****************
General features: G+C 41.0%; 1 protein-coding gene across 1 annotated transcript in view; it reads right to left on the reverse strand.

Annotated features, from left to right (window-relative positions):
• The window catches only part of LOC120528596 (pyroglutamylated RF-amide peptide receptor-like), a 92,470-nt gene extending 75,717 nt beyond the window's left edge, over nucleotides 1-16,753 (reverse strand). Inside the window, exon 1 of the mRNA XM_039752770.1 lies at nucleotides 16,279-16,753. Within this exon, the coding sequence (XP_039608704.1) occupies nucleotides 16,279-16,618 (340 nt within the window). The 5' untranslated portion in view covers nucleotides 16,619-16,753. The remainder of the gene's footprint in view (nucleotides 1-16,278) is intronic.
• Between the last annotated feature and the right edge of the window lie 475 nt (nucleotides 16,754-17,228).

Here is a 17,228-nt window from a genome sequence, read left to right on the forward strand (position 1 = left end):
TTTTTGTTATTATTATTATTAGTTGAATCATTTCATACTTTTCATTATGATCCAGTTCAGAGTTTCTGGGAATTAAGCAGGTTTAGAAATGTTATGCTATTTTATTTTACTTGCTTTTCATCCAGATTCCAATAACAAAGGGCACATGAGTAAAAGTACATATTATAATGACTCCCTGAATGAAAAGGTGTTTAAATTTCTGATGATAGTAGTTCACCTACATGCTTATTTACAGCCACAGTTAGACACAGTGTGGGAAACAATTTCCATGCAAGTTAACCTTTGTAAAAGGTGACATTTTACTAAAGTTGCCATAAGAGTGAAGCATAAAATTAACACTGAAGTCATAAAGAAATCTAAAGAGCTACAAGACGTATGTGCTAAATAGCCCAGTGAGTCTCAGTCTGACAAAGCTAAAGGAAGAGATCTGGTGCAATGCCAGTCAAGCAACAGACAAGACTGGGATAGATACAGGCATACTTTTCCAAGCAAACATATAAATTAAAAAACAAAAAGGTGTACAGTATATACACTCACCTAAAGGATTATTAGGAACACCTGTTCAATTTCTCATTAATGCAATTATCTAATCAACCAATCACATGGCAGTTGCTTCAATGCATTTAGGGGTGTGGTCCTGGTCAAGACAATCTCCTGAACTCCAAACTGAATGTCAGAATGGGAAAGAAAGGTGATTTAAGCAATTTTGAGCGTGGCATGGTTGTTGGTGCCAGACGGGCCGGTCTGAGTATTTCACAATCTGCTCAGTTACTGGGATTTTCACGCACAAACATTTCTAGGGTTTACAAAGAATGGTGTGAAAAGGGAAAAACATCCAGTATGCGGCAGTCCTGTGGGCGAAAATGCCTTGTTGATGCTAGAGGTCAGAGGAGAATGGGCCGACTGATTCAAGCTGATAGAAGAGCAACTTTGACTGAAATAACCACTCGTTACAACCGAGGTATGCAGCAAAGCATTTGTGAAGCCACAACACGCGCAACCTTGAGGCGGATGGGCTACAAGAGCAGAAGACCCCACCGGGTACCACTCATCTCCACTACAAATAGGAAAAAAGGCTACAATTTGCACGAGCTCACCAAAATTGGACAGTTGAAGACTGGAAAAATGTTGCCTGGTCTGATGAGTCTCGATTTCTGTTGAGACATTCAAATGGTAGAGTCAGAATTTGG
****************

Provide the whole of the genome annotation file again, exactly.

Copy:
General features: G+C 41.0%; 1 protein-coding gene across 1 annotated transcript in view; it reads right to left on the reverse strand.

Annotated features, from left to right (window-relative positions):
• The window catches only part of LOC120528596 (pyroglutamylated RF-amide peptide receptor-like), a 92,470-nt gene extending 75,717 nt beyond the window's left edge, over nucleotides 1-16,753 (reverse strand). Inside the window, exon 1 of the mRNA XM_039752770.1 lies at nucleotides 16,279-16,753. Within this exon, the coding sequence (XP_039608704.1) occupies nucleotides 16,279-16,618 (340 nt within the window). The 5' untranslated portion in view covers nucleotides 16,619-16,753. The remainder of the gene's footprint in view (nucleotides 1-16,278) is intronic.
• Between the last annotated feature and the right edge of the window lie 475 nt (nucleotides 16,754-17,228).

Here is a 17,228-nt window from a genome sequence, read left to right on the forward strand (position 1 = left end):
TTTTTGTTATTATTATTATTAGTTGAATCATTTCATACTTTTCATTATGATCCAGTTCAGAGTTTCTGGGAATTAAGCAGGTTTAGAAATGTTATGCTATTTTATTTTACTTGCTTTTCATCCAGATTCCAATAACAAAGGGCACATGAGTAAAAGTACATATTATAATGACTCCCTGAATGAAAAGGTGTTTAAATTTCTGATGATAGTAGTTCACCTACATGCTTATTTACAGCCACAGTTAGACACAGTGTGGGAAACAATTTCCATGCAAGTTAACCTTTGTAAAAGGTGACATTTTACTAAAGTTGCCATAAGAGTGAAGCATAAAATTAACACTGAAGTCATAAAGAAATCTAAAGAGCTACAAGACGTATGTGCTAAATAGCCCAGTGAGTCTCAGTCTGACAAAGCTAAAGGAAGAGATCTGGTGCAATGCCAGTCAAGCAACAGACAAGACTGGGATAGATACAGGCATACTTTTCCAAGCAAACATATAAATTAAAAAACAAAAAGGTGTACAGTATATACACTCACCTAAAGGATTATTAGGAACACCTGTTCAATTTCTCATTAATGCAATTATCTAATCAACCAATCACATGGCAGTTGCTTCAATGCATTTAGGGGTGTGGTCCTGGTCAAGACAATCTCCTGAACTCCAAACTGAATGTCAGAATGGGAAAGAAAGGTGATTTAAGCAATTTTGAGCGTGGCATGGTTGTTGGTGCCAGACGGGCCGGTCTGAGTATTTCACAATCTGCTCAGTTACTGGGATTTTCACGCACAAACATTTCTAGGGTTTACAAAGAATGGTGTGAAAAGGGAAAAACATCCAGTATGCGGCAGTCCTGTGGGCGAAAATGCCTTGTTGATGCTAGAGGTCAGAGGAGAATGGGCCGACTGATTCAAGCTGATAGAAGAGCAACTTTGACTGAAATAACCACTCGTTACAACCGAGGTATGCAGCAAAGCATTTGTGAAGCCACAACACGCGCAACCTTGAGGCGGATGGGCTACAAGAGCAGAAGACCCCACCGGGTACCACTCATCTCCACTACAAATAGGAAAAAAGGCTACAATTTGCACGAGCTCACCAAAATTGGACAGTTGAAGACTGGAAAAATGTTGCCTGGTCTGATGAGTCTCGATTTCTGTTGAGACATTCAAATGGTAGAGTCAGAATTTGG